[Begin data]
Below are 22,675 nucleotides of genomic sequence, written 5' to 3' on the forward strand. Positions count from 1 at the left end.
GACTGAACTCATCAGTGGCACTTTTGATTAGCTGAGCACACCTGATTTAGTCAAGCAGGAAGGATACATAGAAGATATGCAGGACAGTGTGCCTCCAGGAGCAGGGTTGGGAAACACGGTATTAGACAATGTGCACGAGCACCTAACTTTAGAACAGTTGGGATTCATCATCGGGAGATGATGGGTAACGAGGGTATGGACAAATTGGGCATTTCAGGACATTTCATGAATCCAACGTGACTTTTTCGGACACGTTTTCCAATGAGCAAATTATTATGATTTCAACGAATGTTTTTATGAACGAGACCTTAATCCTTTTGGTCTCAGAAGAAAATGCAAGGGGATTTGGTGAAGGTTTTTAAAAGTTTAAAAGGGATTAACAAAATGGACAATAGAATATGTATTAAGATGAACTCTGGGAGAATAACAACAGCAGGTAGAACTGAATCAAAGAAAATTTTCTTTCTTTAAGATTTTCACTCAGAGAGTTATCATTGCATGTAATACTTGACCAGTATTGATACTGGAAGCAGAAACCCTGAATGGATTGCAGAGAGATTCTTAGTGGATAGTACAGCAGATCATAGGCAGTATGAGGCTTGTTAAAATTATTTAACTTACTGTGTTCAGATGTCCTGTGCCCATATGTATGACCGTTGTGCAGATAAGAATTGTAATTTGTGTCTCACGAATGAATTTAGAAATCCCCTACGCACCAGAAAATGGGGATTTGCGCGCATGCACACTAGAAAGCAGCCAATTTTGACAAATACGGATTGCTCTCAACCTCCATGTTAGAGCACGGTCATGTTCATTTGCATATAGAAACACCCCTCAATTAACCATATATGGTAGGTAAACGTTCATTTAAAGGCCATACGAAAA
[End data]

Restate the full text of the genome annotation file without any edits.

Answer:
Below are 22,675 nucleotides of genomic sequence, written 5' to 3' on the forward strand. Positions count from 1 at the left end.
GACTGAACTCATCAGTGGCACTTTTGATTAGCTGAGCACACCTGATTTAGTCAAGCAGGAAGGATACATAGAAGATATGCAGGACAGTGTGCCTCCAGGAGCAGGGTTGGGAAACACGGTATTAGACAATGTGCACGAGCACCTAACTTTAGAACAGTTGGGATTCATCATCGGGAGATGATGGGTAACGAGGGTATGGACAAATTGGGCATTTCAGGACATTTCATGAATCCAACGTGACTTTTTCGGACACGTTTTCCAATGAGCAAATTATTATGATTTCAACGAATGTTTTTATGAACGAGACCTTAATCCTTTTGGTCTCAGAAGAAAATGCAAGGGGATTTGGTGAAGGTTTTTAAAAGTTTAAAAGGGATTAACAAAATGGACAATAGAATATGTATTAAGATGAACTCTGGGAGAATAACAACAGCAGGTAGAACTGAATCAAAGAAAATTTTCTTTCTTTAAGATTTTCACTCAGAGAGTTATCATTGCATGTAATACTTGACCAGTATTGATACTGGAAGCAGAAACCCTGAATGGATTGCAGAGAGATTCTTAGTGGATAGTACAGCAGATCATAGGCAGTATGAGGCTTGTTAAAATTATTTAACTTACTGTGTTCAGATGTCCTGTGCCCATATGTATGACCGTTGTGCAGATAAGAATTGTAATTTGTGTCTCACGAATGAATTTAGAAATCCCCTACGCACCAGAAAATGGGGATTTGCGCGCATGCACACTAGAAAGCAGCCAATTTTGACAAATACGGATTGCTCTCAACCTCCATGTTAGAGCACGGTCATGTTCATTTGCATATAGAAACACCCCTCAATTAACCATATATGGTAGGTAAACGTTCATTTAAAGGCCATACGAAAA